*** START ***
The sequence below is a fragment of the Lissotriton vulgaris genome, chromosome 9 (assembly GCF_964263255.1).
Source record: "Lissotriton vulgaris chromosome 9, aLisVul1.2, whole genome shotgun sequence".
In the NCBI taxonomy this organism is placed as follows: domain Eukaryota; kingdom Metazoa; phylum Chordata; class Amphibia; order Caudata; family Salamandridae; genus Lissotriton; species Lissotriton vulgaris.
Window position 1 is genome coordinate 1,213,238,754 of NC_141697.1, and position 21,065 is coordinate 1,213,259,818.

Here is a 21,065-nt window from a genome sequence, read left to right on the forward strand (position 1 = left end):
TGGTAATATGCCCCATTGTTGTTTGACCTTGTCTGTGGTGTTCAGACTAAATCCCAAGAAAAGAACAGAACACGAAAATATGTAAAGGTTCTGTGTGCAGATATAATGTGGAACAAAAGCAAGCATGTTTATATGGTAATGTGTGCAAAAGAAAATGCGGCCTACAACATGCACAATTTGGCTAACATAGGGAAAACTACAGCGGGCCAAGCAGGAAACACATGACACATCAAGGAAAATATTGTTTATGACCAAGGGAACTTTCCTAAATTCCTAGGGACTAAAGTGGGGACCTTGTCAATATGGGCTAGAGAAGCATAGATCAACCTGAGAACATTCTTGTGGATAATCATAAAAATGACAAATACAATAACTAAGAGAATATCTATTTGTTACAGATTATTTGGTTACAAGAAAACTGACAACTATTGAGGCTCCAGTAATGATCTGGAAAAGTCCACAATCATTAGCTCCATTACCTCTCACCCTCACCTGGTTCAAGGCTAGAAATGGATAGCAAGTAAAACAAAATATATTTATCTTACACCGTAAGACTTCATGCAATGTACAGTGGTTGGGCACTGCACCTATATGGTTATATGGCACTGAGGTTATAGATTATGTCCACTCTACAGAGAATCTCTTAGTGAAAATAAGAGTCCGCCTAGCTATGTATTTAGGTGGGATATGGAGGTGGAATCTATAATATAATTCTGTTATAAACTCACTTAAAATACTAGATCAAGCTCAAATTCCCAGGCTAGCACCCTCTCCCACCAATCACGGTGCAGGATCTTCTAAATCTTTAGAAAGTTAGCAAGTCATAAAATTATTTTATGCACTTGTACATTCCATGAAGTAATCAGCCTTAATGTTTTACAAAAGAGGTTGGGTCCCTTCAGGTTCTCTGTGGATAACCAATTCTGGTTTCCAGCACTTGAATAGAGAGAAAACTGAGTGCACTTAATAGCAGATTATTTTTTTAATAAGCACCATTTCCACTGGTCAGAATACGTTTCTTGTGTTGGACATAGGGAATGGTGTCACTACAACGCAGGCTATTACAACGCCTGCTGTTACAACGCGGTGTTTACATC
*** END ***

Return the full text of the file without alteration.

The sequence below is a fragment of the Lissotriton vulgaris genome, chromosome 9 (assembly GCF_964263255.1).
Source record: "Lissotriton vulgaris chromosome 9, aLisVul1.2, whole genome shotgun sequence".
In the NCBI taxonomy this organism is placed as follows: domain Eukaryota; kingdom Metazoa; phylum Chordata; class Amphibia; order Caudata; family Salamandridae; genus Lissotriton; species Lissotriton vulgaris.
Window position 1 is genome coordinate 1,213,238,754 of NC_141697.1, and position 21,065 is coordinate 1,213,259,818.

Here is a 21,065-nt window from a genome sequence, read left to right on the forward strand (position 1 = left end):
TGGTAATATGCCCCATTGTTGTTTGACCTTGTCTGTGGTGTTCAGACTAAATCCCAAGAAAAGAACAGAACACGAAAATATGTAAAGGTTCTGTGTGCAGATATAATGTGGAACAAAAGCAAGCATGTTTATATGGTAATGTGTGCAAAAGAAAATGCGGCCTACAACATGCACAATTTGGCTAACATAGGGAAAACTACAGCGGGCCAAGCAGGAAACACATGACACATCAAGGAAAATATTGTTTATGACCAAGGGAACTTTCCTAAATTCCTAGGGACTAAAGTGGGGACCTTGTCAATATGGGCTAGAGAAGCATAGATCAACCTGAGAACATTCTTGTGGATAATCATAAAAATGACAAATACAATAACTAAGAGAATATCTATTTGTTACAGATTATTTGGTTACAAGAAAACTGACAACTATTGAGGCTCCAGTAATGATCTGGAAAAGTCCACAATCATTAGCTCCATTACCTCTCACCCTCACCTGGTTCAAGGCTAGAAATGGATAGCAAGTAAAACAAAATATATTTATCTTACACCGTAAGACTTCATGCAATGTACAGTGGTTGGGCACTGCACCTATATGGTTATATGGCACTGAGGTTATAGATTATGTCCACTCTACAGAGAATCTCTTAGTGAAAATAAGAGTCCGCCTAGCTATGTATTTAGGTGGGATATGGAGGTGGAATCTATAATATAATTCTGTTATAAACTCACTTAAAATACTAGATCAAGCTCAAATTCCCAGGCTAGCACCCTCTCCCACCAATCACGGTGCAGGATCTTCTAAATCTTTAGAAAGTTAGCAAGTCATAAAATTATTTTATGCACTTGTACATTCCATGAAGTAATCAGCCTTAATGTTTTACAAAAGAGGTTGGGTCCCTTCAGGTTCTCTGTGGATAACCAATTCTGGTTTCCAGCACTTGAATAGAGAGAAAACTGAGTGCACTTAATAGCAGATTATTTTTTTAATAAGCACCATTTCCACTGGTCAGAATACGTTTCTTGTGTTGGACATAGGGAATGGTGTCACTACAACGCAGGCTATTACAACGCCTGCTGTTACAACGCGGTGTTTACATC